Sunday, January 25, 2015

Book Review: The Magician's Lie

The Magician's LieAuthor: Greer Macallister
Publication Date: January 13, 2015
Publisher: Sourcebooks Landmark

Water for Elephants meets The Night Circus in The Magician’s Lie, a debut novel in which the country’s most notorious female illusionist stands accused of her husband's murder --and she has only one night to convince a small-town policeman of her innocence.

The Amazing Arden is the most famous female illusionist of her day, renowned for her notorious trick of sawing a man in half on stage. One night in Waterloo, Iowa, with young policeman Virgil Holt watching from the audience, she swaps her trademark saw for a fire ax. Is it a new version of the illusion, or an all-too-real murder? When Arden’s husband is found lifeless beneath the stage later that night, the answer seems clear.

But when Virgil happens upon the fleeing magician and takes her into custody, she has a very different story to tell. Even handcuffed and alone, Arden is far from powerless—and what she reveals is as unbelievable as it is spellbinding. Over the course of one eerie night, Virgil must decide whether to turn Arden in or set her free… and it will take all he has to see through the smoke and mirrors.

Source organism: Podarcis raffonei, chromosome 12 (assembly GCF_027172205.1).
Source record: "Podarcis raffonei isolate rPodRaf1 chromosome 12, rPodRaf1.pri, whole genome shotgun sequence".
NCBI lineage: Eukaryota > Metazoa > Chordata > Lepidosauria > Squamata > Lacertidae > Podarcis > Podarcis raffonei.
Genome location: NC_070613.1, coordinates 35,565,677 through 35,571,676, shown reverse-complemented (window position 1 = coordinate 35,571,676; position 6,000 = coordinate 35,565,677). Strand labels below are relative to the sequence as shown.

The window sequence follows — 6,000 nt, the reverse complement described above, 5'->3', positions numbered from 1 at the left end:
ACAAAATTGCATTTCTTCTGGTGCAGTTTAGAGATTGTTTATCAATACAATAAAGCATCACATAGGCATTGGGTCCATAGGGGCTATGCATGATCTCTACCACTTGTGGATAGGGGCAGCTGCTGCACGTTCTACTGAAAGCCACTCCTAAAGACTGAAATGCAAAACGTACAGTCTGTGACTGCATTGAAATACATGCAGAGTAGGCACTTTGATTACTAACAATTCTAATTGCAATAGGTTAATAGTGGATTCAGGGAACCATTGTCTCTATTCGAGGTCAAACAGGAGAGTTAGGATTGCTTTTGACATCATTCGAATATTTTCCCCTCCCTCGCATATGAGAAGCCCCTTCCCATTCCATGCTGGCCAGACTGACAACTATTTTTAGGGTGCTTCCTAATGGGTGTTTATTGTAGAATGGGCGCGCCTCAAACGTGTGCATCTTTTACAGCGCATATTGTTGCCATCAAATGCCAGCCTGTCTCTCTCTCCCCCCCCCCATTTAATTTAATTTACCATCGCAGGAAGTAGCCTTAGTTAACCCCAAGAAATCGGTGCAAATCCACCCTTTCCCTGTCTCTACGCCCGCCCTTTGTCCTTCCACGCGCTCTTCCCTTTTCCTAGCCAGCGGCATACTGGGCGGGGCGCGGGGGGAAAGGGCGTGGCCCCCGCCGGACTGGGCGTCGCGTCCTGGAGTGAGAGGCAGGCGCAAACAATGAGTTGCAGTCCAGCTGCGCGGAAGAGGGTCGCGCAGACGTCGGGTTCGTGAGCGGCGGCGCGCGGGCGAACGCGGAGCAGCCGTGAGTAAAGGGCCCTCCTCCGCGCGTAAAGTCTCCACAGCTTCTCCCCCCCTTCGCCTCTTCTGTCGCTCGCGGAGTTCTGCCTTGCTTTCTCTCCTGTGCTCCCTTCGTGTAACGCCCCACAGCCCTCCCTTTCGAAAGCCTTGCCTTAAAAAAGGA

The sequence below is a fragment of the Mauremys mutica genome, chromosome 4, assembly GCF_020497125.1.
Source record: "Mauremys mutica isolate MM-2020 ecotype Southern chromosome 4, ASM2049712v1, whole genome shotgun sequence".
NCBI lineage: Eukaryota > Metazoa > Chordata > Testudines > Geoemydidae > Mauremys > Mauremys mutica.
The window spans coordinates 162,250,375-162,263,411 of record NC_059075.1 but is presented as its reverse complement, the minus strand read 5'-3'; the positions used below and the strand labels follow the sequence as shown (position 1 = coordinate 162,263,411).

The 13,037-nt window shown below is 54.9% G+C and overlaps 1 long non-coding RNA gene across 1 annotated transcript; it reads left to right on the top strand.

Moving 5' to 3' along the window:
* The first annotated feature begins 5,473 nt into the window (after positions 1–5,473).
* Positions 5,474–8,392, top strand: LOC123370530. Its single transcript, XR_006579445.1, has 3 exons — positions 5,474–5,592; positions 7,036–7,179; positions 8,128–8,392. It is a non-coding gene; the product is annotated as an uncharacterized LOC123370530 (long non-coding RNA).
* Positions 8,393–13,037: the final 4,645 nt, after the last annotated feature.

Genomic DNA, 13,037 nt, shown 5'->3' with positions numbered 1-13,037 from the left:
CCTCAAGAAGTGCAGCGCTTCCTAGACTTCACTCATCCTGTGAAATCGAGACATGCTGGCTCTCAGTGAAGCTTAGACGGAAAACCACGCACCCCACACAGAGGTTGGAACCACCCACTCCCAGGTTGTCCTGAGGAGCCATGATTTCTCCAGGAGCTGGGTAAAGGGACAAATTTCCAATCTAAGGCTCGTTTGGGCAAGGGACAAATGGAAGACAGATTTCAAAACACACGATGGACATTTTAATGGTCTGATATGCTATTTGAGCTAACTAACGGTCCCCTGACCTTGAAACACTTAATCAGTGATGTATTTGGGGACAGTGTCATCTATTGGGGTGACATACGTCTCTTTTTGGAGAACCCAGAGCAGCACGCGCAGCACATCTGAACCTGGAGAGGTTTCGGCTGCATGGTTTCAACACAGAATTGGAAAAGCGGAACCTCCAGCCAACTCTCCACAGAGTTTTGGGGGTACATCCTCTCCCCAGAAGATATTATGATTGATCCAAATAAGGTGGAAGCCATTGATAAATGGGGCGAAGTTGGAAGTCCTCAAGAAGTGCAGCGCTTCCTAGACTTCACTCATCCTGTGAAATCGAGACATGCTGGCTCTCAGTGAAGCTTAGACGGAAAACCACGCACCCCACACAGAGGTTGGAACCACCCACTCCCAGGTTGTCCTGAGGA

“Life is always better than death. Always. No exceptions.”

“But this is life, and when bad things come to us, there isn't much choice. You survive them or you don't.” 

Time would tell, in any case.

If we didn’t acknowledge things that we didn’t want to be true, we could keep them hidden in the dark. I’d learned that at my mother’s knee, after all.

Captivating. Truly captivating. This murder mystery involving the female illusionist, Arden and her recently deceased husband, is a historical fiction novel to be reveled among the best of the year, I am sure. The story did not start or go how I expected it to, but the fluidity of it all was marvelous. Macallister drops readers right into the action and works backward as she switches the point of view between Arden and the Officer that arrested her, Officer Holt. Arden quickly begins in telling the story of her childhood and moves into her adult life; some readers did not appreciate this at all, but I found her knack for storytelling both mysterious and suspenseful, but I could see why others would get bored with it easily. Between Arden’s various flashbacks, the story weaves in the interrogation and how Arden and her husband came to know one another. I haven’t read anything quite this captivating in a while.

Arden appears to be so mysterious and completely unpredictable; however, there are times when her character is completely vulnerable and you cannot believe that you are reading about the same person. I questioned over and over in my mind as I read if I really believed Arden’s story or not. She was handcuffed while talking to this officer, for what felt like years, and I was constantly questioning why a famous illusionist would allow herself to be handcuffed? Arden truly had me puzzled at times and I loved feeling that way; I did not know what to expect from her next. I highly recommend this book to be added to your 2015 reading list.

***A free copy of this book was provided to me by the publishers at Sourcebooks Landmark in exchange for my honest review***

1 comment:

  1. I have seen this one around but hadn't read any reviews. It sounds really good!

    Kate @ Ex Libris